The next morning, I made another beach visit as it seemed to be the best way to start each morning, and then went to see Yang Soon-ja again at Mongsengee for the last time, to pick up my dyed hanji. She insisted that we drench it and hang it on the line at her house while we had a mid-morning snack...before she took me to church! She very generously defrosted the sora (conch) that she had bought the prior day, which are a big part of the haenyeo catch. Even in pandemic, people are going to church. It's kind of a miracle that I made it almost four months and hadn't been dragged to church yet. It was nicer than other experiences because it was a small country church in a very sweet little building with a lovely garden. The pastor seemed to have missed his calling because I think he would have liked to be a pop star with all of the loud, earnest singing, skinny jeans and trendy sneakers, and so on. Korean churches are where I suddenly lose my capacity to understand the language, so I was glad when the service ended.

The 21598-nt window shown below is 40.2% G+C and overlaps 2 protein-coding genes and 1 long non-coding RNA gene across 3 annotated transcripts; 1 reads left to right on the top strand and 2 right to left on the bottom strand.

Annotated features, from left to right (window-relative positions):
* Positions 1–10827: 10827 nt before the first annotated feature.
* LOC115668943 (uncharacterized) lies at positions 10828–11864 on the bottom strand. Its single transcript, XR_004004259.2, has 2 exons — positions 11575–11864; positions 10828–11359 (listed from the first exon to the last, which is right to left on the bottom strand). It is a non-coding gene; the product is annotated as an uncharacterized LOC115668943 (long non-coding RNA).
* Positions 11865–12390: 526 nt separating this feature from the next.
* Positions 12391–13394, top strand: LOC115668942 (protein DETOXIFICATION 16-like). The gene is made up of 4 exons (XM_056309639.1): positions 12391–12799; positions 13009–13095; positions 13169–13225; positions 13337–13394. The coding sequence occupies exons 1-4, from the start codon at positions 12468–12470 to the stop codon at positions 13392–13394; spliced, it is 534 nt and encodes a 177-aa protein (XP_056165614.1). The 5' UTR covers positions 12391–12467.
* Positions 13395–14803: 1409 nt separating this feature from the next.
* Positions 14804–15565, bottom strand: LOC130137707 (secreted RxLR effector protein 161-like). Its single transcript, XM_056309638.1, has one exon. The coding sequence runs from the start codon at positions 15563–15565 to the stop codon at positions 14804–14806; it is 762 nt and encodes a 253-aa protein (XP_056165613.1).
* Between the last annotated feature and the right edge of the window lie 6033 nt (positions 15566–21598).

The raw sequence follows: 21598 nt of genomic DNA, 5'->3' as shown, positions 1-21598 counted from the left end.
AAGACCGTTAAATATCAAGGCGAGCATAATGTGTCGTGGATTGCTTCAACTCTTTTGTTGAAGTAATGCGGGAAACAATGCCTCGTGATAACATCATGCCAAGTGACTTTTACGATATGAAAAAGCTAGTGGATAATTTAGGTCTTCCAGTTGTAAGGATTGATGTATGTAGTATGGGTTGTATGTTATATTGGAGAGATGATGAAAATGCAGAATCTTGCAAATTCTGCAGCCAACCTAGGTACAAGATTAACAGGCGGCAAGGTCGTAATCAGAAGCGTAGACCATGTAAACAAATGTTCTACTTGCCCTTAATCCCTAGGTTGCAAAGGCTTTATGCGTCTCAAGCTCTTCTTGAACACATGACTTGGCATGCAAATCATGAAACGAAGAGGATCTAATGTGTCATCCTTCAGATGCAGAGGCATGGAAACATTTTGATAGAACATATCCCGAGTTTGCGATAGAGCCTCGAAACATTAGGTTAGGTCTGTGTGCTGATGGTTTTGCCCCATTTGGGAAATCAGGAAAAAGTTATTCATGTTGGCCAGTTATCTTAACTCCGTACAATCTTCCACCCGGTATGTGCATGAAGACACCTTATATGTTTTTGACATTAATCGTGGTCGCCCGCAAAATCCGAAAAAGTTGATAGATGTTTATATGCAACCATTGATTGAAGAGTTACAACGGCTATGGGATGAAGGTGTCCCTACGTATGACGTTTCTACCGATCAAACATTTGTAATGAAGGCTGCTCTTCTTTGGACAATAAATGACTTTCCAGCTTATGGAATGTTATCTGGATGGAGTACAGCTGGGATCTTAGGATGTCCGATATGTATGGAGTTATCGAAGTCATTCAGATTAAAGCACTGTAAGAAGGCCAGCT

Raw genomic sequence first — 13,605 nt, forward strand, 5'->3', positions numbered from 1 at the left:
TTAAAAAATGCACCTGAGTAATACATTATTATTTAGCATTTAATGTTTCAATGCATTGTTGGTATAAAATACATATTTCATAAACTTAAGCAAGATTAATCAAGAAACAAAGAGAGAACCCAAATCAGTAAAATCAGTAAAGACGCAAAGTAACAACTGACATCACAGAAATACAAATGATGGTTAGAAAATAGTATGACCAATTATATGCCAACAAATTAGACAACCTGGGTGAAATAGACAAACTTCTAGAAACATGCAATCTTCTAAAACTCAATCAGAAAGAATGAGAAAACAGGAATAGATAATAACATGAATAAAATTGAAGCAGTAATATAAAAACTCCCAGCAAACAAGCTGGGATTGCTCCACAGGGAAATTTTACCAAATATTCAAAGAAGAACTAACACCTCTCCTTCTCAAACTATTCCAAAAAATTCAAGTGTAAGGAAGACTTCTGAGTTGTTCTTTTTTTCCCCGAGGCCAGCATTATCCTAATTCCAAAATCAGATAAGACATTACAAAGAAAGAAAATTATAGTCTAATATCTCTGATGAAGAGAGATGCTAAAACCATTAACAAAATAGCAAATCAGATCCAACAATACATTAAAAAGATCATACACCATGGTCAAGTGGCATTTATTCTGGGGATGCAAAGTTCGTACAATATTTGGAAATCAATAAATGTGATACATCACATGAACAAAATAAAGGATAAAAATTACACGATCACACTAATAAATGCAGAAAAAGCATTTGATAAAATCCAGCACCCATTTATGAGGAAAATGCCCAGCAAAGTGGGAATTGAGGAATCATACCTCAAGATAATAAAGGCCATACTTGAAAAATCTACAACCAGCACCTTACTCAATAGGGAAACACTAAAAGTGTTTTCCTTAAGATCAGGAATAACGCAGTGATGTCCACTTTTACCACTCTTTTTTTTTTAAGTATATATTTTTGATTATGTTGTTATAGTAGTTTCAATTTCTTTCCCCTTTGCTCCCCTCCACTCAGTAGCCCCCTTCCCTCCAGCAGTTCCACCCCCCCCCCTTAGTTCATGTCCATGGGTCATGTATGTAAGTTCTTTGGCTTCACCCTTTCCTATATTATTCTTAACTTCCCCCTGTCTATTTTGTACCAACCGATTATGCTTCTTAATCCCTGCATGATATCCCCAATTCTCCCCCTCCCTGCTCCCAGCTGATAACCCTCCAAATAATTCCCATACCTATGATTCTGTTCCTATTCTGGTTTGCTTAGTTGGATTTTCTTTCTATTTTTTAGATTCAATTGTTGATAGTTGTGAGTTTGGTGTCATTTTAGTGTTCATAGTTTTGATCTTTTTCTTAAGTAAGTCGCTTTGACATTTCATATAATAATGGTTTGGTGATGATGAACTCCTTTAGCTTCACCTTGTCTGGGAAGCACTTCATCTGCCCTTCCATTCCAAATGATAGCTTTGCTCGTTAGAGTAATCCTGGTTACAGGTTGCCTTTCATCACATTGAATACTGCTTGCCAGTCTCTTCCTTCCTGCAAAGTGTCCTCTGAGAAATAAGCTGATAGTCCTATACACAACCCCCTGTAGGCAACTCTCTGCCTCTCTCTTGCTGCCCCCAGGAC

Afterwards, we went with another member of the congregation back to Ms. Yang's home to eat lunch (kimbap provided by the church) and take my hanji off the line. Because of a sudden appointment that the other woman made for Ms. Yang, we only had time for her to drive me partway to my destination, but at this point I am so used to being dumped on the side of the road to find a bus stop that I was happy to jump out with my crunchy stash of hanji and ask Brenda if I could come directly to her house to make use of her sunny lawn. I got the paper wet at her house and we lay it out on the lawn before retiring for a nap (this is the best kind of friend to have: someone who allows you to have nap time!!).